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Thursday, June 26, 2014

Rubin, Gordon Advance in Wimbledon Junior Qualifying; US Women Have Good Day at Wimbledon; USTA Clay Court Wild Cards; Altamirano and Donaldson Meet in 2013 Kalamazoo Final Rematch

CiCi Bellis and Taylor Fritz lost today in the semifinals at the ITF Grade 1 in Roehampton, the warmup tournament for the Wimbledon Junior Championships, which begin on Saturday.  Bellis, the top seed, fell to No. 5 seed Kristina Schmiedlova of Slovakia 6-4, 6-2, while the unseeded Fritz was beaten by top seed Andrey Rublev of Russia 6-4, 3-6, 6-2.  Schmiedlova will meet unseeded Jelena Ostapenko of Latvia in Friday's final, with Rublev's opponent No. 6 seed Johan Sebastien Tatlot of France.

For complete draws see the LTA website's home page.

The first round of qualifying for the Wimbledon Junior Championships was completed at Roehampton today, with Noah Rubin and Michaela Gordon advanced to the the second and final qualifying round.  Rubin, the top seed, beat Mateusz Terczynski of Poland 6-2, 6-3 and No. 5 seed Gordon, playing her first match on grass this season, defeated Morgane Michiels of Belgium 6-1, 6-2.  No 11 seed Raquel  Pedraza, the other US player in qualifying, lost to Mirabelle Njoze of Great Britain 6-2, 6-4.

The draws and Friday's order of play can also be found at the LTA website.

John Isner is the last US man standing in the men's singles draw at Wimbledon, with Jack Sock, Sam Querrey and Denis Kudla all losing their second round matches today.  The news for the US women was much better, with Madison Keys, Serena Williams and Alison Riske joining Lauren Davis and Venus Williams in the round of 32.  Vicky Duval's second round match with 2013 ITF junior champion Belinda Bencic of Switzerland had to be rescheduled for Friday due to evening rain at Wimbledon.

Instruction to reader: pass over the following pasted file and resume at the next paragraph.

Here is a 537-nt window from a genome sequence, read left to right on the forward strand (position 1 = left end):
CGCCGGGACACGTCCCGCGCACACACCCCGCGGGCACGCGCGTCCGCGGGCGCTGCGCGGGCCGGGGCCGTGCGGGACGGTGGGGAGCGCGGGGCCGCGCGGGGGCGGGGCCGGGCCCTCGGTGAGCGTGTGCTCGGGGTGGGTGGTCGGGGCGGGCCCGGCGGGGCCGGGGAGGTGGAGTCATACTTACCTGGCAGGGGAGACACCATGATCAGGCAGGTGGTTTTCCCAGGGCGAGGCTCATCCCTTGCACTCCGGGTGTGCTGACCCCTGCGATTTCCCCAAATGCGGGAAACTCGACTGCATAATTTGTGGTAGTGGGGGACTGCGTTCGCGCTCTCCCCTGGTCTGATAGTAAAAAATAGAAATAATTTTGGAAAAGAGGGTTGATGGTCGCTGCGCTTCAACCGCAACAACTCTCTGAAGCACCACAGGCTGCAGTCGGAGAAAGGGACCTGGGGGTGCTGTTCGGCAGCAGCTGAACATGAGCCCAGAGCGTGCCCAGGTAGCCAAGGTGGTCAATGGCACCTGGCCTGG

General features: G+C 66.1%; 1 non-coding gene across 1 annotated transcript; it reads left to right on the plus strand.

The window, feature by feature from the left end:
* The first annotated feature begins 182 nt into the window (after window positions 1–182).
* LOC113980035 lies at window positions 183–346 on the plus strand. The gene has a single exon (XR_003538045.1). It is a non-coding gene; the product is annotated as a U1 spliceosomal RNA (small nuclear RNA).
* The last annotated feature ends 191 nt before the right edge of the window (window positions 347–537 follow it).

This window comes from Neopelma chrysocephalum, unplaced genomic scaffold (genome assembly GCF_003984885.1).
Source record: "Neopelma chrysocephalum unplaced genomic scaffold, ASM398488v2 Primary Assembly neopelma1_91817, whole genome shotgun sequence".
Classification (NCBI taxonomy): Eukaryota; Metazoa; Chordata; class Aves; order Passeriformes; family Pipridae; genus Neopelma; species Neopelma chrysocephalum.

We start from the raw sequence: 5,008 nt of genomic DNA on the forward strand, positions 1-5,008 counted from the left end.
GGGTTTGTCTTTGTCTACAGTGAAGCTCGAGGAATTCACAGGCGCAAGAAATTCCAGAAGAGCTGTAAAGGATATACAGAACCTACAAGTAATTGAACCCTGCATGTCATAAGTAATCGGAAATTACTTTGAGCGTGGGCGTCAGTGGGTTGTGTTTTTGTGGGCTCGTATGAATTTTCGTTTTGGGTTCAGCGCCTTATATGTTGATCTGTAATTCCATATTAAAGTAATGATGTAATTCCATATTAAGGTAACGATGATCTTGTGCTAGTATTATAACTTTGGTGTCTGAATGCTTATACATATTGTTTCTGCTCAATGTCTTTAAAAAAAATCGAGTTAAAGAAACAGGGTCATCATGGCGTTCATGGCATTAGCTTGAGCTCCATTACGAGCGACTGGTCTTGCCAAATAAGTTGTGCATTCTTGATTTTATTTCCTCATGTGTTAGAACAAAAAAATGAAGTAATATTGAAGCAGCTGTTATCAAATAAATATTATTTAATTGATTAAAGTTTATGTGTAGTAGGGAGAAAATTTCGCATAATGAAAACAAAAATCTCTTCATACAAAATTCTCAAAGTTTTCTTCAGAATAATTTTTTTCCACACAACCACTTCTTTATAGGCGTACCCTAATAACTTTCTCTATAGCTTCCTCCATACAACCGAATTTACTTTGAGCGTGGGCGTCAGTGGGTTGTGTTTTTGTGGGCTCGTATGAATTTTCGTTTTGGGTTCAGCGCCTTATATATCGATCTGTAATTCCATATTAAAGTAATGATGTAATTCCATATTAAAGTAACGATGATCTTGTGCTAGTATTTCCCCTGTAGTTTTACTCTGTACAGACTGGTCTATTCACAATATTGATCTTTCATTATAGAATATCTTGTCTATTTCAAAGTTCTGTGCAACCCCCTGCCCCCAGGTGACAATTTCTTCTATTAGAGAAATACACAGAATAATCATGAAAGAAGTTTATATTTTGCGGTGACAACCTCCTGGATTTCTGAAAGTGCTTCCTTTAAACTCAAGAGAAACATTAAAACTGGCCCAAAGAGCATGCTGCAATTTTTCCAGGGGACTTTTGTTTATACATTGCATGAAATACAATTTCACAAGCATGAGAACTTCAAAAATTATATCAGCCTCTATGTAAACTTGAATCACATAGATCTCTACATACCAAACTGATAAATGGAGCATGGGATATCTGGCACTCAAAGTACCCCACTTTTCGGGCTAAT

Nineteen-year-old Australian Nick Kyrgios, the only teenager in the ATP Top 200, saved nine match points today to defeat No. 13 seed Richard Gasquet of France 10-8 in the fifth set and will play another former ITF world No. 1 junior,  Jiri Vesely of the Czech Republic in the third round.

Complete draws can be found at the Wimbledon website.

Lisa Stone at the Parenting Aces blog has posted the names of the wild cards for the USTA Clay Courts next month.  I would be willing to bet that all eight wild cards WILL be used for the Kalamazoo 18s this year.

Two players who will need them--last year's finalist Jared Donaldson and winner Collin Altamirano--will meet again tomorrow in the quarterfinals of the $15,000 Futures in Oklahoma City.


Dan said...

Elite US Juniors gave up on clays (and most of the USTA tournaments), and we now have a very so-so tournament down in Florida this year.

Lesson for USTA - Best players will seek out the best tennis and it is not in the land of the #1000 ranked national player who got in under a quota.

disaster said...

The USTA's first mission should not be Coaching Players but to provide a Tournament Structure which provides the best competition for our USA players. If USTA wants to develop players, then provide a tournament structure that gets the best players to play their respected best events. This seems it would be so simple after ALL these years but it is massively regressing.